"To an astonishing extent, the 1920s resemble our own era, at the turn of the twenty-first century; in many ways that decade was a precursor of modern excesses....Much of what we consider contemporary actually began in the Twenties." -- from the ...
from the Introduction
The images of the 1920s have been indelibly imprinted on the American imagination: jazz, bootleggers, flappers, talkies, the Model T Ford, Babe Ruth, Charles Lindbergh's history-making flight over the Atlantic.
But it was also the era of the hard-won vote for women, racial injustice, censorship, widespread social conflict, and the birth of organized crime. Bookended by the easy living of the Jazz Age, when the booze and money flowed seemingly without end, and the crash of '29 that led to breadlines and a level of human suffering not seen since World War I, New World Coming is a lively, entertaining, and all-encompassing chronological account of an age that defined America. Chronicling what he views as the most consequential decade of the past century, Nathan Miller -- an award-winning journalist and five-time Pulitzer nominee -- paints a vivid portrait of the 1920s, focusing on the men and women who shaped that extraordinary time, including, ironically, three of America's most conservative presidents: Harding, Coolidge, and Hoover.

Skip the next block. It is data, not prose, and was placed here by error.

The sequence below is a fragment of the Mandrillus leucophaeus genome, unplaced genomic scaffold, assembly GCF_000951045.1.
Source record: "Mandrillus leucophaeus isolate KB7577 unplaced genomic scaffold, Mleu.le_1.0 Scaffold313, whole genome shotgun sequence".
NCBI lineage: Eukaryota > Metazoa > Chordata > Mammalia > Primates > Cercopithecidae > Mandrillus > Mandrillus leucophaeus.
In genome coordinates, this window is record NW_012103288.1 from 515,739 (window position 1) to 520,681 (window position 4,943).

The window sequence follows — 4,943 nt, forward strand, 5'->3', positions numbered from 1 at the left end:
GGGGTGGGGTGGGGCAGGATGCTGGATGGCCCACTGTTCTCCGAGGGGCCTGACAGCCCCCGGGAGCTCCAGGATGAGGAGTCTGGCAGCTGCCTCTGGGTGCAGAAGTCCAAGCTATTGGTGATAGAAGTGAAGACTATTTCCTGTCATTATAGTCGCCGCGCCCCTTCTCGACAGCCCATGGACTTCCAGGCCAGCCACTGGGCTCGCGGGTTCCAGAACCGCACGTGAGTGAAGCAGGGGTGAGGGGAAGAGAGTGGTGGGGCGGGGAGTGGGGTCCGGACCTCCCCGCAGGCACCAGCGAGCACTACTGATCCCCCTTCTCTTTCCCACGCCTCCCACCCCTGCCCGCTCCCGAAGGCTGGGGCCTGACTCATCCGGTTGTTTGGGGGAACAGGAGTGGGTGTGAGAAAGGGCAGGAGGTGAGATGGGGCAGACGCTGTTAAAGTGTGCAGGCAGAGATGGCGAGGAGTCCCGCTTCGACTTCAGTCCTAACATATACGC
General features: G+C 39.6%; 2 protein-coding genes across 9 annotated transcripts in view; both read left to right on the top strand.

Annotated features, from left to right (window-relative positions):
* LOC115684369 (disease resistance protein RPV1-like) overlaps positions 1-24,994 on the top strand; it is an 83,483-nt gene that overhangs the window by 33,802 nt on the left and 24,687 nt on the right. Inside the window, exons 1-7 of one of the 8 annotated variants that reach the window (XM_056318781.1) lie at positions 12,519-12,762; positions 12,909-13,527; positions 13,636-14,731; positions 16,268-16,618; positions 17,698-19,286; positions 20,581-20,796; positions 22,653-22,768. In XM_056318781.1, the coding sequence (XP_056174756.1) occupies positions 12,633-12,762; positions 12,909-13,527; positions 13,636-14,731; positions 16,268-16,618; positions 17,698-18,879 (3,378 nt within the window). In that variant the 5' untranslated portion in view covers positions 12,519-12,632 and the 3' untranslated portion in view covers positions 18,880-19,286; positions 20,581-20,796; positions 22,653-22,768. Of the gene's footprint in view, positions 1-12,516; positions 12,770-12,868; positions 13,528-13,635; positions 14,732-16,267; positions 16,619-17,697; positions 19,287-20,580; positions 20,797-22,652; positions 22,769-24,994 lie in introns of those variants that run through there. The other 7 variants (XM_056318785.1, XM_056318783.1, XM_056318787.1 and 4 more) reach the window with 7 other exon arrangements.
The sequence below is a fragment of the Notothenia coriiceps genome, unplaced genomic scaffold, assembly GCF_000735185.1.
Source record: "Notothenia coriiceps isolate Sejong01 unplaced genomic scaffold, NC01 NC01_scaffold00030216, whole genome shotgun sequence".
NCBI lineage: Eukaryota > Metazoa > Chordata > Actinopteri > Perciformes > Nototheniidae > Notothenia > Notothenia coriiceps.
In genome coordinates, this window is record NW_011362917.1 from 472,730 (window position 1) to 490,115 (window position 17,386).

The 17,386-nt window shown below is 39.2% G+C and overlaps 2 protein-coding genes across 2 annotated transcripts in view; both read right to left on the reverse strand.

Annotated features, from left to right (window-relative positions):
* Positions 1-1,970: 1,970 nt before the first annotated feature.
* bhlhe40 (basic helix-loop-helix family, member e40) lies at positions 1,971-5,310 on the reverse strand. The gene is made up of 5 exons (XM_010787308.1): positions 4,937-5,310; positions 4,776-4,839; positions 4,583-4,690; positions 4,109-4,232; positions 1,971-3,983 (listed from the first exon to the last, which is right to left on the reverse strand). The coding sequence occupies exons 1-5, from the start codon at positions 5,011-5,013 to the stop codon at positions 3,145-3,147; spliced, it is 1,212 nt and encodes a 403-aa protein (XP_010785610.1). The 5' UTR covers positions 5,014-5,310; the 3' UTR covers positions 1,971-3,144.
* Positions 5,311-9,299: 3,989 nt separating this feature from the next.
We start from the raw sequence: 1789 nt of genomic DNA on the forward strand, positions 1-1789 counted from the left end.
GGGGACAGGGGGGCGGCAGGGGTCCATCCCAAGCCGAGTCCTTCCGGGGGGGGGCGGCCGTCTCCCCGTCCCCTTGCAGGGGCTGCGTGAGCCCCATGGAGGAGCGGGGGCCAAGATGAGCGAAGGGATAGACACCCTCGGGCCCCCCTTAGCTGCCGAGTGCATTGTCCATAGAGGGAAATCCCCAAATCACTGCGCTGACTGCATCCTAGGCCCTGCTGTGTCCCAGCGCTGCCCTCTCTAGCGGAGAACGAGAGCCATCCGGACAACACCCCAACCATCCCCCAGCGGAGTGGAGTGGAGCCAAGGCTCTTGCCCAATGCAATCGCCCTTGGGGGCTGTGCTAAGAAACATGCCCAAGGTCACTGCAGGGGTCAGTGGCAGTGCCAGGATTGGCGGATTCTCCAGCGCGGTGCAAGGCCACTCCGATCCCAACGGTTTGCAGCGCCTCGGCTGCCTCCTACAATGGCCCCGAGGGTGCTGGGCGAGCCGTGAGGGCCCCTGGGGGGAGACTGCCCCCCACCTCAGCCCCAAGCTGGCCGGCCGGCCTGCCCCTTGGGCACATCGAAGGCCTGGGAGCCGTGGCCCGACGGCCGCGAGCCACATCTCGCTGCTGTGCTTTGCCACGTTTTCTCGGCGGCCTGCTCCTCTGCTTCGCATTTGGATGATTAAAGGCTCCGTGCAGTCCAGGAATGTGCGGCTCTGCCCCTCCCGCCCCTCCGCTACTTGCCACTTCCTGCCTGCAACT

In the Twenties, the American people soared higher and fell lower than they ever had before. As unprecedented economic prosperity and sweeping social change dazzled the public, the sensibilities and restrictions of the nineteenth century vanished, and many of the institutions, ideas, and preoccupations of our own age emerged. With scandal, sex, and crime the lifeblood of the tabloids, the contemporary culture of celebrity and sensationalism took root and journalism became popular entertainment. By discarding Victorian idealism and embracing twentieth-century skepticism, America became, for the first time, thoroughly modernized. There is hardly a dimension of our present world, from government to popular culture, that doesn't trace its roots to the 1920s, and few decades are more intriguing or significant today.
The first comprehensive view of the era since Only Yesterday, Frederick Lewis Allen's 1931 classic, New World Coming reveals this remarkable age from the vantage point of nearly a century later. It's all here -- the images and the icons, the celebrities and the legends -- in a book that will resonate with history readers, 1920s aficionados, and Americans everywhere.